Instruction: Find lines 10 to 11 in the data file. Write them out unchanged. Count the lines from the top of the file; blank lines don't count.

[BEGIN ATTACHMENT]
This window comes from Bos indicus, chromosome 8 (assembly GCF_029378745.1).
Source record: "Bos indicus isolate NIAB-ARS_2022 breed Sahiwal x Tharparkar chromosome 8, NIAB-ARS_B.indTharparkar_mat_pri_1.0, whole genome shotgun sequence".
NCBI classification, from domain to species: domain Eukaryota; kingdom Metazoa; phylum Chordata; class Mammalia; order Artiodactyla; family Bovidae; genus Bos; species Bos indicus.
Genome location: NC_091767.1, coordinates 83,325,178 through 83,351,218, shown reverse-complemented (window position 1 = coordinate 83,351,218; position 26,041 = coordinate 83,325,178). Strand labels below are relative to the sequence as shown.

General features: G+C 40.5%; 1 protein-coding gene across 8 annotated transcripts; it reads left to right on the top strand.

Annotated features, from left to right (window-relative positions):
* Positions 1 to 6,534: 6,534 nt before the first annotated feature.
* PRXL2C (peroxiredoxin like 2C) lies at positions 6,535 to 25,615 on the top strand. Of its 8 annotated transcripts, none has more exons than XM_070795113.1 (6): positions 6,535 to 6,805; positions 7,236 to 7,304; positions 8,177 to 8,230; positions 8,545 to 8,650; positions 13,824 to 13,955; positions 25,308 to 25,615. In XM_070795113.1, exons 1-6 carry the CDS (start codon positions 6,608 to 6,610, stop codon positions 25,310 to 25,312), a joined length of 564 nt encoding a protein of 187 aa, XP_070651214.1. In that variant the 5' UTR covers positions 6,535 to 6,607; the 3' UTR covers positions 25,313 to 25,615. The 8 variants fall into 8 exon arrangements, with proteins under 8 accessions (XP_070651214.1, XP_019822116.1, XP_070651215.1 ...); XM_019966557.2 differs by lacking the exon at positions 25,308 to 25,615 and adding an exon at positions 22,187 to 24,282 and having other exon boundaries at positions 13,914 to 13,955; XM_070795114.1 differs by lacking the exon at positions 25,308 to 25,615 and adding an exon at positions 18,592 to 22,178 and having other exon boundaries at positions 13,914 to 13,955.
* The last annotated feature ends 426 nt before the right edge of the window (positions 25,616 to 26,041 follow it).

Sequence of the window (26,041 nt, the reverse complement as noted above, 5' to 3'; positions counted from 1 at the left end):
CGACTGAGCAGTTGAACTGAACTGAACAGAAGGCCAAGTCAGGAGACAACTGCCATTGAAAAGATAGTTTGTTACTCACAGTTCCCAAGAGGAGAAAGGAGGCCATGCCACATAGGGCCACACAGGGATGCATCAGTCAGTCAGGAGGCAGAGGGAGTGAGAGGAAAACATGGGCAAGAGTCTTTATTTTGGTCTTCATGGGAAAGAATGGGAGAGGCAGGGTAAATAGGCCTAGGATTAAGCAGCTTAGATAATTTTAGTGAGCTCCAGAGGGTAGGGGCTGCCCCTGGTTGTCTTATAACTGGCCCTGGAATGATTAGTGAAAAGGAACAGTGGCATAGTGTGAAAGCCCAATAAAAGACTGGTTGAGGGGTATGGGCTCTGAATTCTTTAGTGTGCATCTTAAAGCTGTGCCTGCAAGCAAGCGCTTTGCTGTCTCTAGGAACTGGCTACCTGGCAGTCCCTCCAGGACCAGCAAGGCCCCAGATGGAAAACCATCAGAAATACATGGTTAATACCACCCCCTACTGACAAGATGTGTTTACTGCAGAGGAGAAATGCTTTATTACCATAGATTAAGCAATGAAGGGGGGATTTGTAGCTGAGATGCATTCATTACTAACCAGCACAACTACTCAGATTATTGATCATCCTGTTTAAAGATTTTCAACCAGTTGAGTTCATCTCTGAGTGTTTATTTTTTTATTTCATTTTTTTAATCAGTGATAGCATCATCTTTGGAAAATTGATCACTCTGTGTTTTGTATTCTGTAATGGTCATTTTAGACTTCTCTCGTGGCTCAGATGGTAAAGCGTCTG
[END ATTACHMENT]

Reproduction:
Sequence of the window (26,041 nt, the reverse complement as noted above, 5' to 3'; positions counted from 1 at the left end):
CGACTGAGCAGTTGAACTGAACTGAACAGAAGGCCAAGTCAGGAGACAACTGCCATTGAAAAGATAGTTTGTTACTCACAGTTCCCAAGAGGAGAAAGGAGGCCATGCCACATAGGGCCACACAGGGATGCATCAGTCAGTCAGGAGGCAGAGGGAGTGAGAGGAAAACATGGGCAAGAGTCTTTATTTTGGTCTTCATGGGAAAGAATGGGAGAGGCAGGGTAAATAGGCCTAGGATTAAGCAGCTTAGATAATTTTAGTGAGCTCCAGAGGGTAGGGGCTGCCCCTGGTTGTCTTATAACTGGCCCTGGAATGATTAGTGAAAAGGAACAGTGGCATAGTGTGAAAGCCCAATAAAAGACTGGTTGAGGGGTATGGGCTCTGAATTCTTTAGTGTGCATCTTAAAGCTGTGCCTGCAAGCAAGCGCTTTGCTGTCTCTAGGAACTGGCTACCTGGCAGTCCCTCCAGGACCAGCAAGGCCCCAGATGGAAAACCATCAGAAATACATGGTTAATACCACCCCCTACTGACAAGATGTGTTTACTGCAGAGGAGAAATGCTTTATTACCATAGATTAAGCAATGAAGGGGGGATTTGTAGCTGAGATGCATTCATTACTAACCAGCACAACTACTCAGATTATTGATCATCCTGTTTAAAGATTTTCAACCAGTTGAGTTCATCTCTGAGTGTTTATTTTTTTATTTCATTTTTTTAATCAGTGATAGCATCATCTTTGGAAAATTGATCACTCTGTGTTTTGTATTCTGTAATGGTCATTTTAGACTTCTCTCGTGGCTCAGATGGTAAAGCGTCTG